judge', with the bbc being accused ‘of box ticking'. in the sunday times, an end to the menopause, pioneering surgery can delay the effects for 20 years. it says. so it isn't sold brexit. know, but nearly all brexit. is this one true? i wouldn't be surprised about this, it is dangerous territory if you are in a small majority. we saw the by—election where the liberal democrats won, now, you can argue if you were a tory strategist the fact that exit, the brexit party for stanley have 3000 votes. if those votes had gone to the conservatives, they would have retained the seat. there is no saying whether they would have gone to the conservatives at all. but we saw the lib dems one because they did a deal for another party not to
field any candidates. so people are concerned. aaron banks apparently has said at least ten conservative mps asked him to try to persuade nigel arise not to —— nigel arise not to sit candidates in his area. and they are launching a huge tactical voting campaign targeting brexit is with small majorities, which would be people like iain duncan smith. and boris johnson. 0h yes, borisjohnson. so there is everything to play for. but what is interesting is, is a lifelong campaignerfor interesting is, is a lifelong campaigner for reform of the voting system, i think people do get tactical voting much more than they did even ten years ago. so, actually, if you play it right and you're sensible, in the end we all know elections come down to maths. first past the post, isn't it? it's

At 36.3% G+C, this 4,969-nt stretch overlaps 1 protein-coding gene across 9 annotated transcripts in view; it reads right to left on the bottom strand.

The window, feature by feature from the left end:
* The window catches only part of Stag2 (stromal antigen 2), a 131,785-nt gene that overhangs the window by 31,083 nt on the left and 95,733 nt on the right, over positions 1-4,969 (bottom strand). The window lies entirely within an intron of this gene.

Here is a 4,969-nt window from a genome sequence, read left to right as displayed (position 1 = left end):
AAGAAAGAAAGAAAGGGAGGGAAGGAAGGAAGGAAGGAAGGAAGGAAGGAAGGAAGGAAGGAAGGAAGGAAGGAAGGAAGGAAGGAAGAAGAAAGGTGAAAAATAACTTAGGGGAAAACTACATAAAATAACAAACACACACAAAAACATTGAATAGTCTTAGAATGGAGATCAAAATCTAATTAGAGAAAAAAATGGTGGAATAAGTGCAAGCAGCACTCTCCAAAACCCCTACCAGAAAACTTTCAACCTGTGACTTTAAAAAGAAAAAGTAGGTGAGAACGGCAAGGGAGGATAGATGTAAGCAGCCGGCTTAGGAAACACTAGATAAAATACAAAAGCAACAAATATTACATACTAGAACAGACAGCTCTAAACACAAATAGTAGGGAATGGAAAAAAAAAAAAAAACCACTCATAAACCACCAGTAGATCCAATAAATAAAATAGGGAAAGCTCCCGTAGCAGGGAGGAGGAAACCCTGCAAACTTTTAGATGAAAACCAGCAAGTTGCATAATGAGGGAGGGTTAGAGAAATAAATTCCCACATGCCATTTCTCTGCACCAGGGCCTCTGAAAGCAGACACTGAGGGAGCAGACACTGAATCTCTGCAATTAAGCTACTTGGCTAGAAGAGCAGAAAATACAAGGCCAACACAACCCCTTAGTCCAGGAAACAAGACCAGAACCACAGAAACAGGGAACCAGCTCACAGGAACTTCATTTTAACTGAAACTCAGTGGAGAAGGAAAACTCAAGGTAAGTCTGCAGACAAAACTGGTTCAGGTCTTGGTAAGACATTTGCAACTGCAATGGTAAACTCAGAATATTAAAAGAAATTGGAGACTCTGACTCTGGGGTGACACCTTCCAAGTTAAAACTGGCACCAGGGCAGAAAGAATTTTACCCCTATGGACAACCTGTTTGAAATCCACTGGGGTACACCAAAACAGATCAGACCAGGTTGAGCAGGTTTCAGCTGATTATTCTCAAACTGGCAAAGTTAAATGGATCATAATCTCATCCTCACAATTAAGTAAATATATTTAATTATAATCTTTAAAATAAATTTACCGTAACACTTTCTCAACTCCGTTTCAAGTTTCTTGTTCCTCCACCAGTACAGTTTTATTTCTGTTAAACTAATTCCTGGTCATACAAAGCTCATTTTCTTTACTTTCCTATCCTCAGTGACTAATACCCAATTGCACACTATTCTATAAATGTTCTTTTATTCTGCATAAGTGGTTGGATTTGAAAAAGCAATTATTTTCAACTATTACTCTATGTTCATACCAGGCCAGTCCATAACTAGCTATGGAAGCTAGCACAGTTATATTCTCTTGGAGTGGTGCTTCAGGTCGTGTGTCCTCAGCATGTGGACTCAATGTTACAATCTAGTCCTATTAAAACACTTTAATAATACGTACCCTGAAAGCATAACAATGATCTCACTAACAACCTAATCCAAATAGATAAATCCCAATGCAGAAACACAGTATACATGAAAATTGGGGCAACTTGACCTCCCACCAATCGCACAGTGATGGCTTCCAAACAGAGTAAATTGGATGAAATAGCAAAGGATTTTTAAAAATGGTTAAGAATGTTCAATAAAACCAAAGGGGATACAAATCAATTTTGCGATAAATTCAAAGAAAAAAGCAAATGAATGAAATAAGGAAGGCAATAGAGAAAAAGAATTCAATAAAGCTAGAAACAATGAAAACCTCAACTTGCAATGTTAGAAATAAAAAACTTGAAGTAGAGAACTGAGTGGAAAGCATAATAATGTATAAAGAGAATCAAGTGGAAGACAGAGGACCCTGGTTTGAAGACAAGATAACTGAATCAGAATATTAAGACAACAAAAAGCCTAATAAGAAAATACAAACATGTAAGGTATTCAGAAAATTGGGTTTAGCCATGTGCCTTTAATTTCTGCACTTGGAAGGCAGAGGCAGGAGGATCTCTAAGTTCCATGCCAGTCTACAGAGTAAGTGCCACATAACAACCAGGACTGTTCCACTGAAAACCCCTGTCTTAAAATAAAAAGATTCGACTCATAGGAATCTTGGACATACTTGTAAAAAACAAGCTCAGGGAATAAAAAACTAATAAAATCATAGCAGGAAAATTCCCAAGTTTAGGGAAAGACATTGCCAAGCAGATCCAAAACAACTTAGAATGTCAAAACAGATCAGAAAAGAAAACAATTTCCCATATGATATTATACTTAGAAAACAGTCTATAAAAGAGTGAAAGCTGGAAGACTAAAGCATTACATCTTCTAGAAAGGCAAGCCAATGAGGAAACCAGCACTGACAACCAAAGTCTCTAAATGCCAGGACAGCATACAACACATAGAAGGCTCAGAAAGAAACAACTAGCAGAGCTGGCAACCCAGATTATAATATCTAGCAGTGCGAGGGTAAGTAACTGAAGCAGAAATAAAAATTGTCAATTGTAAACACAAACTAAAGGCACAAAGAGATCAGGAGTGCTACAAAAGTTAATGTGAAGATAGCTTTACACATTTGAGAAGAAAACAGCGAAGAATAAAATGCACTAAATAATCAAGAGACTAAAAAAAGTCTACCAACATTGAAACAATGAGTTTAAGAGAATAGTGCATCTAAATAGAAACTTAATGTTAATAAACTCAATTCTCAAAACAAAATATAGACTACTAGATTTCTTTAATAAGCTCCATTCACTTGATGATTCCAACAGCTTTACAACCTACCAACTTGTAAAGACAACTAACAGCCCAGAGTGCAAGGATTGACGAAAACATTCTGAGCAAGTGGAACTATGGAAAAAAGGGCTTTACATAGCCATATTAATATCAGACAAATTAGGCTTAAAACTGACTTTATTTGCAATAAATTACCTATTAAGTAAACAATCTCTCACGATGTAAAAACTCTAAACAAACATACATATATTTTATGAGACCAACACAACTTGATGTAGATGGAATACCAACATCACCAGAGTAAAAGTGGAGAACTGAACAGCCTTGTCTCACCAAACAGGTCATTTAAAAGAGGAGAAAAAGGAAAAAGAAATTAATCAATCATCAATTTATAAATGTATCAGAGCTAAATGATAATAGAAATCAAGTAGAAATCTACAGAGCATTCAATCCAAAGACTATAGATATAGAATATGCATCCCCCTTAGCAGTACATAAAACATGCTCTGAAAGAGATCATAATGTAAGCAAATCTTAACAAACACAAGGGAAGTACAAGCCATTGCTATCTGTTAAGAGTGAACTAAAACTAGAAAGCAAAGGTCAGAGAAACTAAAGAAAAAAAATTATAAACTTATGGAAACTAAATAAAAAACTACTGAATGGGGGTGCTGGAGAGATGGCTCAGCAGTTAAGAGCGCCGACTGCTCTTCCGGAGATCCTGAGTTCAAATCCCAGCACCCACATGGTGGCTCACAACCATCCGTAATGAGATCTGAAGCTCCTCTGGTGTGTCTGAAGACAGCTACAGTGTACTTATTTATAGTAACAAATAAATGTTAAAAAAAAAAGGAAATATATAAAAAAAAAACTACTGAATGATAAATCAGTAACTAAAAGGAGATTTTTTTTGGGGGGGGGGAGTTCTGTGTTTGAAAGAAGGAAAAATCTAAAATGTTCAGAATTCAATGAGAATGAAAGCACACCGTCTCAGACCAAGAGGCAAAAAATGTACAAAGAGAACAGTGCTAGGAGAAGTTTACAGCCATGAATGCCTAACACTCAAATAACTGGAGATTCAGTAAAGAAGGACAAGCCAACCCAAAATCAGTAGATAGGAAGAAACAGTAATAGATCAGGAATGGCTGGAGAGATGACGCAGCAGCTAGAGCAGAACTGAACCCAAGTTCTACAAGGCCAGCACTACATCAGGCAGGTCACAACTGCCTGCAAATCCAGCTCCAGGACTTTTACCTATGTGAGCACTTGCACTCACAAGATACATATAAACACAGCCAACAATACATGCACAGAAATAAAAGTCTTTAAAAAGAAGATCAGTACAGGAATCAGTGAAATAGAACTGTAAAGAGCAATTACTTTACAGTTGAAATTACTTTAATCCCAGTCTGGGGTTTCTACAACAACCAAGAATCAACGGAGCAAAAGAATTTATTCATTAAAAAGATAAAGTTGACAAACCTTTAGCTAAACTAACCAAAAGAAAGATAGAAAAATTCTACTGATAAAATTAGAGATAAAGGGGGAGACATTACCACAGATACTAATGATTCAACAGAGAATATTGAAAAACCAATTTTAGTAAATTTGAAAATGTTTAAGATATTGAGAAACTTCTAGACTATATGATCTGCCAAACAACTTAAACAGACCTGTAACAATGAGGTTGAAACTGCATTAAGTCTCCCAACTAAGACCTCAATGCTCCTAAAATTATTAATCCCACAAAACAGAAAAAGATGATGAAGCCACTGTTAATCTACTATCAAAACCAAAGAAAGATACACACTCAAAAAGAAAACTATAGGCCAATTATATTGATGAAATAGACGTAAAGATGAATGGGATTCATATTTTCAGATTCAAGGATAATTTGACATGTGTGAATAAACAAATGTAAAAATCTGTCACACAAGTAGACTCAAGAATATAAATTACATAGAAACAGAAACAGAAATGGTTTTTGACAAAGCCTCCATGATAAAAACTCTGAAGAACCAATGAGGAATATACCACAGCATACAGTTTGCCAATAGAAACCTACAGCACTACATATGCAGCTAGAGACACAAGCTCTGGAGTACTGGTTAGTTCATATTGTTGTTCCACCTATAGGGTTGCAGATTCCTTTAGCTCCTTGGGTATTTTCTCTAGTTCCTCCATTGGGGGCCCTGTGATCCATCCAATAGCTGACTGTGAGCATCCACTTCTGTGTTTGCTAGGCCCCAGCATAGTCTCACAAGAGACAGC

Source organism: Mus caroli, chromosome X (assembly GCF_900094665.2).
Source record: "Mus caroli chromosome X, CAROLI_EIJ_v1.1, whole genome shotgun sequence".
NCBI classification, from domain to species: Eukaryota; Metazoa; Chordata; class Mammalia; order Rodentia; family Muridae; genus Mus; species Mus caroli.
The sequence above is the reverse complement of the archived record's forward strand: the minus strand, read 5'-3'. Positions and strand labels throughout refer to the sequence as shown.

the swing votes of about 1500 people. -- 15,000. there the swing votes of about 1500 people. --15,000. there are the swing votes of about 1500 people. -- 15,000. there are only 200,000 votes in the country that actually count. if you are in a constituency with a huge majority on one side and you vote for the other, your vote is generally wasted. the lib dems in one election got while votes thus much more votes than they had in years with fewer seeds. indeed. they only had douglas, he defected anyway for the tories. you ke pt defected anyway for the tories. you kept in the 2015 election, had they had proportional representation, they would have had 89 you get mps -- ukip. we have yet to find the perfect democracy. the telegraph. 0k, it was make too late to stop a no deal, even a no—confidence vote